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Danielle Paradis explores what makes Edmonton a great city.

Eat, Pray, YEG: on the loneliness of cities

Columnist Dani Paradis on the urban isolation and the researchers tackling it.

Metro file

Before last November I’d never lived alone.

Now, on the cusp of thirty, I find myself living a coming-of-age movie cliché. You know the one: woman leaves long-term relationship and begins a journey to find herself. Eat, Pray, YEG.

So far, I’ve found that living alone is a big adjustment. It’s lonely. I’ve also found that I am not alone in that loneliness.

We hear a lot about living in a society of isolation. A google search of “lonely Edmonton” offers several Kijiji and Craigslist postings, and a Lonely Planet article about interesting things to do in Edmonton.

I think it’s fair to assume that loneliness is something almost everyone struggles with at some point, but as a middle-class, university-educated person, I’m lucky in many ways.

According to researchers, the loneliest are often those who are marginalized in other ways, like newcomers to the country, or indigenous people moving from reserves to the city.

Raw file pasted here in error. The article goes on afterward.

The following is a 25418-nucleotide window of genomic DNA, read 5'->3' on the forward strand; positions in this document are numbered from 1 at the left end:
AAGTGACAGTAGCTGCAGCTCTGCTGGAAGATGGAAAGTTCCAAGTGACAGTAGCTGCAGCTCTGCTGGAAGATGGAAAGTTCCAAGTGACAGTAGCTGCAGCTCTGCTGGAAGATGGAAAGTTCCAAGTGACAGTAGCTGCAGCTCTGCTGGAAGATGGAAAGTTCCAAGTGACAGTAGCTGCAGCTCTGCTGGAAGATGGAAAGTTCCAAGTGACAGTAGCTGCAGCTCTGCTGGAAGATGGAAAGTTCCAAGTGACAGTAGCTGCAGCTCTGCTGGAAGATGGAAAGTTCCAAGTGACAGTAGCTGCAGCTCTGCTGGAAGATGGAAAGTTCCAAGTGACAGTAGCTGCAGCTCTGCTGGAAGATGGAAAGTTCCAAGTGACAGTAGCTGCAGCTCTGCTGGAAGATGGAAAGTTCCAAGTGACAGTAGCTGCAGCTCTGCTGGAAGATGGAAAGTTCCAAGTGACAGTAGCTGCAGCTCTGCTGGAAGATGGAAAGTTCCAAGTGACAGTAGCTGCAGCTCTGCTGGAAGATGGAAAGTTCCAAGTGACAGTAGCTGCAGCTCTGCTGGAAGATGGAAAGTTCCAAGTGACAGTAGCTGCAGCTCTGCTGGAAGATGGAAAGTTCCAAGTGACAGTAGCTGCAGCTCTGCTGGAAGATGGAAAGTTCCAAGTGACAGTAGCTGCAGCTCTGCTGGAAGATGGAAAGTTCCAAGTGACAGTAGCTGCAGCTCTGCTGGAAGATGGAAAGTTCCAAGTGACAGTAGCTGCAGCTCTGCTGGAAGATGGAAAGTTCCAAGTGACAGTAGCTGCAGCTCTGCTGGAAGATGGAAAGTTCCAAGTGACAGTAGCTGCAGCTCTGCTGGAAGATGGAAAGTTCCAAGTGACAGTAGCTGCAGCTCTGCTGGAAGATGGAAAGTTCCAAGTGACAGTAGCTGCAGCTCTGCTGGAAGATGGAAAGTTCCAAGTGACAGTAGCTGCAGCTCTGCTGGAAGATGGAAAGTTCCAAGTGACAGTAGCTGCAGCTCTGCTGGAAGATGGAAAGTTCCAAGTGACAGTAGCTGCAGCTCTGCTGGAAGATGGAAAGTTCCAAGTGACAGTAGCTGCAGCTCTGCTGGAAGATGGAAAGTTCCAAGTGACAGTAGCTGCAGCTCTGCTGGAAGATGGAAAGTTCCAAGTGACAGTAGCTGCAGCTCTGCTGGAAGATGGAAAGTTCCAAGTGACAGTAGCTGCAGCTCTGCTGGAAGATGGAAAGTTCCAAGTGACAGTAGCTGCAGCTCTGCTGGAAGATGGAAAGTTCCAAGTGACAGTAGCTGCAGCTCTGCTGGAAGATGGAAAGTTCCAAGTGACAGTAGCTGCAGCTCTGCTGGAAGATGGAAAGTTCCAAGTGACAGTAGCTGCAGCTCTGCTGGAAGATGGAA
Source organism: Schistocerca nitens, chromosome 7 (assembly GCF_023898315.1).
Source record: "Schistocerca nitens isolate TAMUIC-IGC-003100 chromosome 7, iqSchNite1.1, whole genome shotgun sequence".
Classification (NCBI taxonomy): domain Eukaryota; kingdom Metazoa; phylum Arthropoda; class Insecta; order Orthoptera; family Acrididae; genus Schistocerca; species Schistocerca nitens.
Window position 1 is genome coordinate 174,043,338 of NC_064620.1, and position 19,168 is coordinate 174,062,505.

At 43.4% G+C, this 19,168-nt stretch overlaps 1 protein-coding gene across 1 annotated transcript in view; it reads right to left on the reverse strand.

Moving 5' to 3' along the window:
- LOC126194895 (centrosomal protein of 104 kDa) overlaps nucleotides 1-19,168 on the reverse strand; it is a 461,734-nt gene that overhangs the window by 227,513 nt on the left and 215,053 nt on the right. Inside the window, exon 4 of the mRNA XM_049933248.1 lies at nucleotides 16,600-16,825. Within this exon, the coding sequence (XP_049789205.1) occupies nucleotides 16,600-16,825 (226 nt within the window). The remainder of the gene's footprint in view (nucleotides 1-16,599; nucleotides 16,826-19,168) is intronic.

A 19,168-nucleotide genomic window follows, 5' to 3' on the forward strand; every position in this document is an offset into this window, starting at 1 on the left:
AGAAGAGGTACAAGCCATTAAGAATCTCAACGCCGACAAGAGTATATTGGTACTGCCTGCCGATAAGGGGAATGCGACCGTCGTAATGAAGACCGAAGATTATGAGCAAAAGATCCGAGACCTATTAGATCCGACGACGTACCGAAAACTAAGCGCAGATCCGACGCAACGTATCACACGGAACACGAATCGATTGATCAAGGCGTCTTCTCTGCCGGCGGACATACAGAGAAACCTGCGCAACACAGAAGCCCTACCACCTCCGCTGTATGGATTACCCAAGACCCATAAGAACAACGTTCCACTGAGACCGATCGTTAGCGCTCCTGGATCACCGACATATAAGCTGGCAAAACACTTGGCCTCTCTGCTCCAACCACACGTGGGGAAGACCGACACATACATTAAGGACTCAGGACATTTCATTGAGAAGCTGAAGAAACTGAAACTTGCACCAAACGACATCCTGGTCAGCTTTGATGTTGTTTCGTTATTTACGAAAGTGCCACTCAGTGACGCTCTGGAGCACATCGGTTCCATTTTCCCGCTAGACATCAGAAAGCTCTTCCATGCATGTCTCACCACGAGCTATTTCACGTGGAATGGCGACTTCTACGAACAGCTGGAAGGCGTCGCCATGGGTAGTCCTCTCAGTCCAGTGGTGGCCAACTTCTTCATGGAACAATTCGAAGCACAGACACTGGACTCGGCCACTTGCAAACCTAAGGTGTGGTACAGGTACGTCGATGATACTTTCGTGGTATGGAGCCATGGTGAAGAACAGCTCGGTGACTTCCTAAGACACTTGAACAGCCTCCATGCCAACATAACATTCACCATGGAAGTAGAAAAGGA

New services are looking to fill that gap.

NorQuest College and the Edmonton Public Library recently completed the first year of a study that tackles loneliness and belonging among those on the margins of society.

The study included “anybody that has to rebuild their life or is working to make a better life,” says researcher Marlene Mulder, who is leading the study along with Bob Marvin.

“So obviously lots of newcomers to Canada. Also lots of indigenous people who have settled in the city or have changed their lifestyle,” she says.

However, many participants had advanced degrees or romantic partners, both factors that Marvin notes you might think would guard against isolation.

Of the initial group, 24 per cent had a university degree or college diploma, and 21 percent were in a relationship with a spouse or partner.

“It is surprising, huh? Goes against stereotypes,” Marvin says.

For me, loneliness has been tolerable because of new friends and family. For many of the people in the study, agencies and social workers fill that role.  

For all of us, hope remains essential to make it through tough times.

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